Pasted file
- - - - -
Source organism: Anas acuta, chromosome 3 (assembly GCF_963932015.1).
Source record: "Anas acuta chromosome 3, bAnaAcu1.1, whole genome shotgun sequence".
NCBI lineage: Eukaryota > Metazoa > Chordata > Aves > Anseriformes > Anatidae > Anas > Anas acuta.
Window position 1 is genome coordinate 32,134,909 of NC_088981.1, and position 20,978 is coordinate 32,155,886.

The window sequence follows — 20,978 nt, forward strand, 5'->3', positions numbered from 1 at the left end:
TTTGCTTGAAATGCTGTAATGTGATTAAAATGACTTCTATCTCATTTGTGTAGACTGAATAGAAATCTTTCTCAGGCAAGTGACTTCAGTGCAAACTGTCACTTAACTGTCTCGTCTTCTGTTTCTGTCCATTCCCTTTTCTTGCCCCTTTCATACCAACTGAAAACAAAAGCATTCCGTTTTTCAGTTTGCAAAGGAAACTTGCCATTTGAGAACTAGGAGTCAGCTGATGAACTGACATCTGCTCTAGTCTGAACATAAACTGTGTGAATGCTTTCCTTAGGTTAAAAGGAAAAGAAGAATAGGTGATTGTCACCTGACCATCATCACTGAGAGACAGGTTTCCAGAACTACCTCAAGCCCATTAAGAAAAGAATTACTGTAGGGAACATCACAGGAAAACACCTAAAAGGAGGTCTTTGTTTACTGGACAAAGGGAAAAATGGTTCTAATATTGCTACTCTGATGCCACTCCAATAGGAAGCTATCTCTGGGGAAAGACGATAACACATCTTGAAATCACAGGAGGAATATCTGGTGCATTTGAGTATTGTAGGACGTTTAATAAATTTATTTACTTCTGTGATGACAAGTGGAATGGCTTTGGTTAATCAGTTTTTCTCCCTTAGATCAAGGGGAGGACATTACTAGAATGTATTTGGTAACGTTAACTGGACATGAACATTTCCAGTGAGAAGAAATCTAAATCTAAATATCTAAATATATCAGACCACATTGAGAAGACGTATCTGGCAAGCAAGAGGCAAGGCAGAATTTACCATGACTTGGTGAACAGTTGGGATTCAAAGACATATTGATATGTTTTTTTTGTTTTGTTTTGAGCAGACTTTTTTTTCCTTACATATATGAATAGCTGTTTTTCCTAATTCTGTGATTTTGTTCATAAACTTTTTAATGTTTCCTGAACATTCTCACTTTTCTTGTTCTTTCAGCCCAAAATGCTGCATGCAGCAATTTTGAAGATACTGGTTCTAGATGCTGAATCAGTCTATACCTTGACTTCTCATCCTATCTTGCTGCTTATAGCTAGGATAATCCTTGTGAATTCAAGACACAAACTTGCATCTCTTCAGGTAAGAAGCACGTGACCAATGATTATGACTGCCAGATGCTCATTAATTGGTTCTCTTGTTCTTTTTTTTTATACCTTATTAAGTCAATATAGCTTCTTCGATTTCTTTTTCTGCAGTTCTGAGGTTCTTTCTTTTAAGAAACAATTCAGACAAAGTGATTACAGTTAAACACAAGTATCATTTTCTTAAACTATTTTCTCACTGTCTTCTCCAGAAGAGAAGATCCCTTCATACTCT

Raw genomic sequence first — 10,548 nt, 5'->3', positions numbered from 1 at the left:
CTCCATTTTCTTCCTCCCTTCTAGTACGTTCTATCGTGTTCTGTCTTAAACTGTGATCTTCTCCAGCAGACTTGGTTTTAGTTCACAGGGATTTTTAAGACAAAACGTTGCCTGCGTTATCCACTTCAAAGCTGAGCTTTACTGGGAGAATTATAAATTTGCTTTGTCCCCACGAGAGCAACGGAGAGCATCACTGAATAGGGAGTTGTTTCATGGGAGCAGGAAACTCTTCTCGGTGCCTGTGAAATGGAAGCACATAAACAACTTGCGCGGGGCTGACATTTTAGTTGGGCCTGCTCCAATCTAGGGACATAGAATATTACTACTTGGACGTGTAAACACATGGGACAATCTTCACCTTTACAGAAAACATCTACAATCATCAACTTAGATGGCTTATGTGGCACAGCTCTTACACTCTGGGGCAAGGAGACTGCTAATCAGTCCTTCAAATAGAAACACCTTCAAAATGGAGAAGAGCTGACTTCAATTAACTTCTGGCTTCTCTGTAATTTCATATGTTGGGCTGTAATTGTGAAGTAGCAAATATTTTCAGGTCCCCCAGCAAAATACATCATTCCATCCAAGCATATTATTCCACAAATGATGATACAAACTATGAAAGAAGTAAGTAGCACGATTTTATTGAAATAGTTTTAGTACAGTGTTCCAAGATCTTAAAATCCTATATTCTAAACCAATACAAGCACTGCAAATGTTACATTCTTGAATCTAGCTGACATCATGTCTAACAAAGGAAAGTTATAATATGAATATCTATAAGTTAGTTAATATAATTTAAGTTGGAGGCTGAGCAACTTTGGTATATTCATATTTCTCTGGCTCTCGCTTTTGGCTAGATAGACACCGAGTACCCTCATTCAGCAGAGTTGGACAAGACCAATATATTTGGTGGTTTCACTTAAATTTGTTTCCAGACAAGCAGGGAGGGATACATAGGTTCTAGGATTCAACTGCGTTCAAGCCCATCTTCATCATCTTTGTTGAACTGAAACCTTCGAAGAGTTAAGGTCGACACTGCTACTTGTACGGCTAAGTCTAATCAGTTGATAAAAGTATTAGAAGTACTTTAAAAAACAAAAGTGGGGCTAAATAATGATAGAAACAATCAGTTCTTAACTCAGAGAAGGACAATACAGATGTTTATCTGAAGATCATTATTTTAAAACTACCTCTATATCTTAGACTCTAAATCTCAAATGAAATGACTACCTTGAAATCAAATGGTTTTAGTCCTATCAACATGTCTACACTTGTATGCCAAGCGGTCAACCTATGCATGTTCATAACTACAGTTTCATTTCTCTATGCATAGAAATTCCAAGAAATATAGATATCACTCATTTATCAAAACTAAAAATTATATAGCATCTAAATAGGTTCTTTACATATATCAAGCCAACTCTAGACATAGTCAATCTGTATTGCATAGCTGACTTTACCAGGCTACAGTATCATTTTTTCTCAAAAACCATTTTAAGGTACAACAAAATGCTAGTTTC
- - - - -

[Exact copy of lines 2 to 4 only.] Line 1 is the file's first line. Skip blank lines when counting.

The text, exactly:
Source record: "Anas acuta chromosome 3, bAnaAcu1.1, whole genome shotgun sequence".
NCBI lineage: Eukaryota > Metazoa > Chordata > Aves > Anseriformes > Anatidae > Anas > Anas acuta.
Window position 1 is genome coordinate 32,134,909 of NC_088981.1, and position 20,978 is coordinate 32,155,886.